Easy and Cheap Honeycomb Grille Insert DIY
This Subaru did not come with a honeycomb grille, obviously — nor is it an STI! So silly looking back at all these absurd modifications — many of which are circa 2006-2007.
But I digress.
Honeycombs are awesome. Want one? Sweet! Many online performance shops will sell you a fancy custom grille — but here’s the thing: they usually cost $400 or more, and are unpainted and perhaps ridiculously-bad quality.
My solution to update the Legacy GT’s nose? Cut out inner grille bars, replace with Ford Crown Victoria honeycomb mesh.
Cost for Crown Vic grille? $28.
I got this idea from a LegacyGT.org forum member, and pulled up the initial post to refresh my memory.
It is a much-better how-to in photos than I can create in retrospect, so pls check over there for the full details.
A Honeycomb Grille Insert? Really?
— Why: Looks great and believably OEM, but also unique. Cheap, easy, and (pretty) durable.
— How: Recommended donor honeycomb? Ford Crown Victoria part.
— Cost: Usually less than $30
Will this work on your car? Possibly. It depends on the original grille shape, of course.
— Other options? Full Honeycomb sheet; less recommended because the depth is very shallow, the honeycombs are too thick, and they stuff is pricey for what it is actually worth.
— This piece of plastic directly below costs $200, plus shipping.
— Also: Don’t bother trying to use any screen or other material you can buy at a hardware store. It will look even worse than DIY: Home Made!
How-To Add a Crown Victoria Honeycomb Grill Insert
— Order the Crown Vic grille online, Amazon and Ebay both carry it. Get a new one. They are as low as $20 for a replacement (non-OEM) part.
— When it arrives, use garden shears to cut the honeycomb out of its giant grille surround.
— Leave much extra honeycomb around the edges — final trimming much later
— Remove your OEM grille from car, and determine best way to remove its inner shapes. For my Subaru, the best way was to use a Dremel drill.
— Be very careful. The OEM grille will be very fragile without its inner pieces to keep its shape. I broke the bottom of mine, as shown somewhere below.
— Determine the angle and placement you desire for the honeycomb insert
— Carefully start trimming the Ford piece down to size, checking over and over how it fits after every few snips. Go too far or cut wrong shapes, and it will look incomplete and wonky once finished.
Note on this photo above and some below: I have actually done this twice or three times overall. The first time, I wrapped the chrome pieces in that carbom-look material, and used a farbon-fiber molding piece to keep the grille at a more vertical angle inside.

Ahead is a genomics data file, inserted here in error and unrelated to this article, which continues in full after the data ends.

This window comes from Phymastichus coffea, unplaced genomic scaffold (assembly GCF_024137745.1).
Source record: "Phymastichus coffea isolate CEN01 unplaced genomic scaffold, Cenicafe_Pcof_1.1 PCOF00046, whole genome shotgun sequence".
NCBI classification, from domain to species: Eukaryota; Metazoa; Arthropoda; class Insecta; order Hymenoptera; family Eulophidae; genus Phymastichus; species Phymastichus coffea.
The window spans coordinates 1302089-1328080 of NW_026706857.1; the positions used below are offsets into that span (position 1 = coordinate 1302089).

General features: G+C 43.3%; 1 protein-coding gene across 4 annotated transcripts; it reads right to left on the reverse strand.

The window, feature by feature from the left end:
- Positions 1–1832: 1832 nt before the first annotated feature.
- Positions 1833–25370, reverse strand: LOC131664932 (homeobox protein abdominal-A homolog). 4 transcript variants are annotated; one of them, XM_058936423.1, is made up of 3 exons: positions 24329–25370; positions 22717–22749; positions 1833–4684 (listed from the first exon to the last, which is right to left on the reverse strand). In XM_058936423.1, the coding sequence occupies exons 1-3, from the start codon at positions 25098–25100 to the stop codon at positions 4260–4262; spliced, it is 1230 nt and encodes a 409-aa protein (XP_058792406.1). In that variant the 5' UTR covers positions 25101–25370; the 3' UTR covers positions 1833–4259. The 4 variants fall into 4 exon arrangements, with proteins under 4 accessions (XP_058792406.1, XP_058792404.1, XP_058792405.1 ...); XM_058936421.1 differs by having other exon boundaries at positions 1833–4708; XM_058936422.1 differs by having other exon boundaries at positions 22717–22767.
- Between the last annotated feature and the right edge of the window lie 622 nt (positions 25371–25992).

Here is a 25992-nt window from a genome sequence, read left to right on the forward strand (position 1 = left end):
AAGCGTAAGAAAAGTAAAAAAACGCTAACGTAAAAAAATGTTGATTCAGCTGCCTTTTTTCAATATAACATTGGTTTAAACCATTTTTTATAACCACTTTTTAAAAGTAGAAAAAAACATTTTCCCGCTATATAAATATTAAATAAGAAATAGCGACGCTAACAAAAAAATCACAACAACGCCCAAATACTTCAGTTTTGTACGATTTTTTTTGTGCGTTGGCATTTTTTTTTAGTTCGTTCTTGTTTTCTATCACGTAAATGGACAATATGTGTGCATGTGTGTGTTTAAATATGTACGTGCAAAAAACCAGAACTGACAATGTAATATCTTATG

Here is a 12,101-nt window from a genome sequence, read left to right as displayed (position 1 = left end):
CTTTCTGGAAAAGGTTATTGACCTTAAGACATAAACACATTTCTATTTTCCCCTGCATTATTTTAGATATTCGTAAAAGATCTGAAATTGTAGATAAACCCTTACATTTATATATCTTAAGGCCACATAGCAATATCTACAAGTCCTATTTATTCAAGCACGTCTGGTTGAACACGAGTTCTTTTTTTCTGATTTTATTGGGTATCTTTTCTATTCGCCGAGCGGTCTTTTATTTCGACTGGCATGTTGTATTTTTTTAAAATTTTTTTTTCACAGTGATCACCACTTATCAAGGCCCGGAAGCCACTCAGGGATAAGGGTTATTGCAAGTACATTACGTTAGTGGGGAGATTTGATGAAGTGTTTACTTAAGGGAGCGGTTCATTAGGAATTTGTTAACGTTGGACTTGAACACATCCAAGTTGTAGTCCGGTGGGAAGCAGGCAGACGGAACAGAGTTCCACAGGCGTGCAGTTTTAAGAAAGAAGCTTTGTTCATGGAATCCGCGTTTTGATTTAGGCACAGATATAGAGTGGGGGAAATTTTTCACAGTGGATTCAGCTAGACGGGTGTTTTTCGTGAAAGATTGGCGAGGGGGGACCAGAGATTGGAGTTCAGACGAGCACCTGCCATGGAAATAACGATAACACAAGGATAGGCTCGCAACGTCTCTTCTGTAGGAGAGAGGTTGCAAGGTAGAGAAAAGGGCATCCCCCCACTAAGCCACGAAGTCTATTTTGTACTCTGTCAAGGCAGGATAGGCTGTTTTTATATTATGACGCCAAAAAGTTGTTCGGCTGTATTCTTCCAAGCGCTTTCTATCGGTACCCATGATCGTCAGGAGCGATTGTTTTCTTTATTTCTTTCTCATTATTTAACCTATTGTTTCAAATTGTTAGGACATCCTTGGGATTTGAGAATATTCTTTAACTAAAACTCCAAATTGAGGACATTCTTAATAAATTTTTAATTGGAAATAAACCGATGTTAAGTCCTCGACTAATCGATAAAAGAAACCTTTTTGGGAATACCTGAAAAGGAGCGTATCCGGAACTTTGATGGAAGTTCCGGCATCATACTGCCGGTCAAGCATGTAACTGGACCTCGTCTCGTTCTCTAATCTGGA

Wraps suck though, and I later painted it all. But there are tears visible above from some old wrap job.
Ambitious, but rubbish… they said…
— Drill small holes in edge of grille (inside area, not visible from outside). You want two holes next to each other — just wide enough for the zip-tie to fit though.
Why a pair of holes per mount point in the OEM grille edge? To pipe the ziptie in from behind, through Ford piece, and back out behind the other OEM grille piece hole you drilled.
If not, you will have a sloppy and visible ziptie in the grille — which is never a classy style statement.
— Also drill a single small hole in corresponding places on the Ford piece.
— When the right fit is achieved, you can line it with rubber edges like shown in LegacyGT photos, or go without, like I did.
— Use small black zipties to cinch the honeycomb into the OEM grille in at least six places. Be carefuly with zipties — too tight = broken ziptie. Plus, be aware that you want the ziptie nub to be on the inner-most side of the grille.
Re-apply new 3M Heavy Duty Outdoor double stick to your original badge, and stick on.
Re-snap grille back onto car!
Bam! You now will receive many longing/confused looks while people try to figure out what kind of car your new stealth cruiser is…
— Obviously, most Crown Victoria Grilles come with an oval mount point for the Ford badge. If you do not have a Ford, this is problematic. Subaru’s 2005 emblem as comically undersized to cover this giant oval area, so I updated to a 2011+ Subaru badge — which is nearly double the size.
Most brands’ emblems are getting bigger, so investigate a later model-year from your car company to see if it can cover that area.
Tom Burkart is the founder and managing editor of Car-Revs-Daily.com, an innovative and rapidly-expanding automotive news magazine.
He holds a Journalism JBA degree from the University of Wisconsin – Madison. Tom currently resides in Charleston, South Carolina with his two amazing dogs, Drake and Tank.
Mr. Burkart is available for all questions and concerns by email Tom(at)car-revs-daily.com.